At block 712, the responses are associated with the content item. As mentioned above, the content database 308 is configured to contain content item information 402. The information in the responses can be incorporated to supplement or enhance the data stored in the content database 308. For example, a user provides a suitability rating of “R” for a book about terrorism due to the book's inclusion of graphic depictions of violence and strong language not appropriate for those under the age of 17. The “R” rating can be associated with the book and included in the content item information 402, specifically as part of the suitability of content item 420. After collecting and associating information from responses to the customized questionnaires, the information can be used to establish and maintain a user-driven index or taxonomy of the content items to determine, for example, how one content item may relate to one or more other content items.

At block 714, recommendations may be generated based on the user-driven index incorporating information derived from the responses for the customized questionnaires and the usage metrics detailed above. As one example, recommendations may be made to consume other content items. For instance, the service may determine other content items that seem suitable for a reader who exhibits a certain reading rate or subject matter complexity level. As still another example, recommendations may suggest one or more services to try. For instance, suppose an adult user exhibits a below normal reading rate. In such situations, a recommendation may be made to seek out a reading serviced for speed reading techniques. Recommendations for activities may also be generated based on content usage metrics and the responses for the customized questionnaires. For instance, if the user consistently accesses content items pertaining to mountain biking, a recommendation may be made to join a local mountain biking club or register for an upcoming mountain biking event.

In another example, recommendations may purposefully not include certain content items in view of the users and/or the responses for the content items. For instance, content items that are associated with suitability ratings of PG-13 or higher may not be included to users identified as minors or to users who seek to avoid such content items.

Validity or credibility scores may be displayed along with the corresponding information supplied by the users. Alternatively, recommendations may be filtered based on credibility scores. For example, it might be useful in some situations to display only that recommendation that is associated with higher credibility scores. In other situations, composite recommendations about a particular content item might be compiled using only the user input that is associated with higher credibility scores, or by weighting user input depending on its credibility scores.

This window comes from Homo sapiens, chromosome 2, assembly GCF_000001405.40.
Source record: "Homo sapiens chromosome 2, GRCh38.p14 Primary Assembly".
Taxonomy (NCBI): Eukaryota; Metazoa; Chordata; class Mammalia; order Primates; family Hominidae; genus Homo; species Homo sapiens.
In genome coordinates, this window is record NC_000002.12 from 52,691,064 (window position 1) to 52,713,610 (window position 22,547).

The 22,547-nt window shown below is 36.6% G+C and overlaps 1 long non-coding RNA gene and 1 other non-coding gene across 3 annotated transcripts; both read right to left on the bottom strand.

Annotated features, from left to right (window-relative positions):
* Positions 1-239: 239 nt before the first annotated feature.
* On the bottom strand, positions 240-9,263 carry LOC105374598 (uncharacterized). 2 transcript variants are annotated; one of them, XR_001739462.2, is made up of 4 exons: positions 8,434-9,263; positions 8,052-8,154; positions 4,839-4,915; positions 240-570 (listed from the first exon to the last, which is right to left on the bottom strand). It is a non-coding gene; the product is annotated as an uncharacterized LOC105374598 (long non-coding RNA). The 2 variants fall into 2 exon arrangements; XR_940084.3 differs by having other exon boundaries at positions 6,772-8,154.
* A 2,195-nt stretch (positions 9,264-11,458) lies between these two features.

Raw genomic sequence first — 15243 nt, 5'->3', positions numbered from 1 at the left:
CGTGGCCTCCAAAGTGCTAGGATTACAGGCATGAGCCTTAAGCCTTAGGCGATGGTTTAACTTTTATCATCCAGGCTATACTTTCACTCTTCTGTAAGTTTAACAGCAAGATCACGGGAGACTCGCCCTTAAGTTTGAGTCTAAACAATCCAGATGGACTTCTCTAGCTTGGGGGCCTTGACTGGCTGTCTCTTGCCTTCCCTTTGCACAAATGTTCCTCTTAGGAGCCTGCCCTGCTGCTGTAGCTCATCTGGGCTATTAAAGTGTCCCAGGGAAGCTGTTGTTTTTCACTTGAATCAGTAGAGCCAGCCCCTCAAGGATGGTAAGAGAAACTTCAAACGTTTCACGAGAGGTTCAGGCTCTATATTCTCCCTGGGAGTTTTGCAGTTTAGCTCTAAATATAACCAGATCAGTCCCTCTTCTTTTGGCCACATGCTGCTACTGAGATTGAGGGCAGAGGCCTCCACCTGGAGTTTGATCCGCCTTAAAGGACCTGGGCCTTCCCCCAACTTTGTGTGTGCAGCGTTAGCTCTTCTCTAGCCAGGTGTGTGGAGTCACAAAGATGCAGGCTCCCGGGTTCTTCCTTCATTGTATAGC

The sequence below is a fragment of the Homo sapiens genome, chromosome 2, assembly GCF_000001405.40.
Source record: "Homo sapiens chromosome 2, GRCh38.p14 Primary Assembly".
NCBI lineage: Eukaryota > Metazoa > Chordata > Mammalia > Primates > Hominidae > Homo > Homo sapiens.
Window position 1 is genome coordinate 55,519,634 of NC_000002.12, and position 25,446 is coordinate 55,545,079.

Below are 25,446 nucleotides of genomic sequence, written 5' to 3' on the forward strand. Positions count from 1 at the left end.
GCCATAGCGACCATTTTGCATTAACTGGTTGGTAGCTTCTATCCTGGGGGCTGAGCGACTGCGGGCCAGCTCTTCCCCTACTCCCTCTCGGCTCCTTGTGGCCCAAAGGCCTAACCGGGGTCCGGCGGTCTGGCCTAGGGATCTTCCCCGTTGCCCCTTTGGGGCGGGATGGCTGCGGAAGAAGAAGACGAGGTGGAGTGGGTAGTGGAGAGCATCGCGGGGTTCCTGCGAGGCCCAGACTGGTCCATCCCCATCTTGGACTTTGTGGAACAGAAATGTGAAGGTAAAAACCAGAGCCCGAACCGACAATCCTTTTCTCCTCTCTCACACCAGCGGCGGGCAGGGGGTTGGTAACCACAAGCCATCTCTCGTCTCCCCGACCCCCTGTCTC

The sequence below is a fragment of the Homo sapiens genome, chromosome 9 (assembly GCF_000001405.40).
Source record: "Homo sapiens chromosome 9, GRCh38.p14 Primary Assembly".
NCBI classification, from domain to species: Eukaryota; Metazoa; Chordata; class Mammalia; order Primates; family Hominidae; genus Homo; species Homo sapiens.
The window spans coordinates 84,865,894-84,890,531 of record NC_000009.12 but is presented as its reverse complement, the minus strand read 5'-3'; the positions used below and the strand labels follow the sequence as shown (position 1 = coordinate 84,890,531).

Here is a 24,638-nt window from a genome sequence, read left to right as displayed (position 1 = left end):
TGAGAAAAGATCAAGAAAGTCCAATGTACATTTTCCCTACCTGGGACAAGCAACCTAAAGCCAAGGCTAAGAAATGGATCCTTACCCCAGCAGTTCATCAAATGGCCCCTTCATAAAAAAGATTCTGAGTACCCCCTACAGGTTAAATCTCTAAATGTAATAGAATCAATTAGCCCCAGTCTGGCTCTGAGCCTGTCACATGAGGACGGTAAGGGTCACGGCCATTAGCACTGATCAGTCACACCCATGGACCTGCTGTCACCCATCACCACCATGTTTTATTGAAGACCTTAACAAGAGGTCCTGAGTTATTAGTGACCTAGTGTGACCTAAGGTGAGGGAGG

FIG. 8 shows the eBook reader device 104(1) while presenting an example of a customized questionnaire. This example illustrates completion of an eBook 802 entitled “Romeo and Juliet”. Upon the occurrence of a predetermined event, the reader device 104(1) displays a pop-up or overlay customized questionnaire pane 804. The customized questionnaire pane 804 can contain questions, requests, rating evaluations, multiple choice problems, quizzes, tests, etc., as described above.

In this example, the questionnaire 804 contains a request 806 for the user to rate the appropriate reading level for the eBook 802 in the form of a list box 808, a question 810 asking the user to rate the suitability of the content of the book in the form of radio buttons 812 corresponding to a widely familiar ratings scheme, a question 814 asking the user to categorize the book in the form of a text entry box 816, a question 818 to identify another similar book, and a request 820 for the user to identify other content items that the user would recommend for others who enjoyed this book. A user may provide answers to one or more of the questionnaire items and submit them by selecting a control 822, which is labeled “Submit”. Alternatively, the user may ignore the questionnaire by selecting a “Close” control 824.

In some instance, a questionnaire may include multiple questions or requests, presented in a series of individual panes 804. Alternatively, multiple questions or rating evaluation can be presented in a single pane as shown, or a questionnaire might consist of only a single question or rating evaluation.

CONCLUSION

Although the subject matter has been described in language specific to structural features and/or methodological acts, it is to be understood that the subject matter defined in the appended claims is not necessarily limited to the specific features or acts described. Rather, the specific features and acts are disclosed as exemplary forms of implementing the claims.

Claims (33)

What is claimed is:
1. A computer-implemented method comprising:
under control of one or more computer systems configured with executable instructions,
receiving an indication of a user interaction, via a user device, with an electronic book;
identifying, from a user profile, an association between a genre of electronic books and content access event (CAE) data, the CAE data including at least one of a particular time of day or a particular location;
determining, based at least in part on the indication, an occurrence of an event that is associated with at least a portion of the CAE data;
determining a rate of abandonment of electronic books associated with an ambient light intensity that is equal to or below a threshold value;